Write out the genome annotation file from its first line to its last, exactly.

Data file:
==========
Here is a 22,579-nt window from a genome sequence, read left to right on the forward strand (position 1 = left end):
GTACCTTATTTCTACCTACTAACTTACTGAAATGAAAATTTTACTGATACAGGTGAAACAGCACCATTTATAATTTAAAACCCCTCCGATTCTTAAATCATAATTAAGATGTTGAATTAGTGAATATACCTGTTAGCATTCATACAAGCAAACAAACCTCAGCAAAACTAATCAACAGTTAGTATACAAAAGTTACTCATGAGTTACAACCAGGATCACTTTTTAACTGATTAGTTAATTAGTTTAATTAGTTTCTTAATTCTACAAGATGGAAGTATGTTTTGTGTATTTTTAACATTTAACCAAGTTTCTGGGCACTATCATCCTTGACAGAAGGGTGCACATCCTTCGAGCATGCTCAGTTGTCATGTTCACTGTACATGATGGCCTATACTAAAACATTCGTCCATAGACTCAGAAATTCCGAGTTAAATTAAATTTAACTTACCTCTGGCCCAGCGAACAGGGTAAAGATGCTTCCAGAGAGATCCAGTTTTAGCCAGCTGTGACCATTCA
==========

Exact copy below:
Here is a 22,579-nt window from a genome sequence, read left to right on the forward strand (position 1 = left end):
GTACCTTATTTCTACCTACTAACTTACTGAAATGAAAATTTTACTGATACAGGTGAAACAGCACCATTTATAATTTAAAACCCCTCCGATTCTTAAATCATAATTAAGATGTTGAATTAGTGAATATACCTGTTAGCATTCATACAAGCAAACAAACCTCAGCAAAACTAATCAACAGTTAGTATACAAAAGTTACTCATGAGTTACAACCAGGATCACTTTTTAACTGATTAGTTAATTAGTTTAATTAGTTTCTTAATTCTACAAGATGGAAGTATGTTTTGTGTATTTTTAACATTTAACCAAGTTTCTGGGCACTATCATCCTTGACAGAAGGGTGCACATCCTTCGAGCATGCTCAGTTGTCATGTTCACTGTACATGATGGCCTATACTAAAACATTCGTCCATAGACTCAGAAATTCCGAGTTAAATTAAATTTAACTTACCTCTGGCCCAGCGAACAGGGTAAAGATGCTTCCAGAGAGATCCAGTTTTAGCCAGCTGTGACCATTCA